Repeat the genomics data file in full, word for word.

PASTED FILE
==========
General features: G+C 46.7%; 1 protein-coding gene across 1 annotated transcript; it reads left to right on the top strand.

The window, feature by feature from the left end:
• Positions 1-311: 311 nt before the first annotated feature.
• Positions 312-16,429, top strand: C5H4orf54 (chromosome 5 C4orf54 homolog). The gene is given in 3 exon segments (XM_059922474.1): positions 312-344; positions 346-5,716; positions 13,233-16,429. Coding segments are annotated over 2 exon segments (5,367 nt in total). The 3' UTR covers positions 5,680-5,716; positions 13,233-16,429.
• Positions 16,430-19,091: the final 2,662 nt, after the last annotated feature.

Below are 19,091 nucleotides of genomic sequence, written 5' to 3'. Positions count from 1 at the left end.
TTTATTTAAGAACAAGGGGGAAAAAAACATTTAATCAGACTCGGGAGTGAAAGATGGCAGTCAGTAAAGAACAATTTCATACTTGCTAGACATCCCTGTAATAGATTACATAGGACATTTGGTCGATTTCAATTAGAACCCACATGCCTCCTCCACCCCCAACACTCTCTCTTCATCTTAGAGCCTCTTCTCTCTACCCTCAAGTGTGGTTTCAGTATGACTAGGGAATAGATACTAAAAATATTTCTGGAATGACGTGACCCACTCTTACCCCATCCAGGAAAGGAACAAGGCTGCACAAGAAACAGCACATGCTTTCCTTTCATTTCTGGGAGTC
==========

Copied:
General features: G+C 46.7%; 1 protein-coding gene across 1 annotated transcript; it reads left to right on the top strand.

The window, feature by feature from the left end:
• Positions 1-311: 311 nt before the first annotated feature.
• Positions 312-16,429, top strand: C5H4orf54 (chromosome 5 C4orf54 homolog). The gene is given in 3 exon segments (XM_059922474.1): positions 312-344; positions 346-5,716; positions 13,233-16,429. Coding segments are annotated over 2 exon segments (5,367 nt in total). The 3' UTR covers positions 5,680-5,716; positions 13,233-16,429.
• Positions 16,430-19,091: the final 2,662 nt, after the last annotated feature.

Below are 19,091 nucleotides of genomic sequence, written 5' to 3'. Positions count from 1 at the left end.
TTTATTTAAGAACAAGGGGGAAAAAAACATTTAATCAGACTCGGGAGTGAAAGATGGCAGTCAGTAAAGAACAATTTCATACTTGCTAGACATCCCTGTAATAGATTACATAGGACATTTGGTCGATTTCAATTAGAACCCACATGCCTCCTCCACCCCCAACACTCTCTCTTCATCTTAGAGCCTCTTCTCTCTACCCTCAAGTGTGGTTTCAGTATGACTAGGGAATAGATACTAAAAATATTTCTGGAATGACGTGACCCACTCTTACCCCATCCAGGAAAGGAACAAGGCTGCACAAGAAACAGCACATGCTTTCCTTTCATTTCTGGGAGTC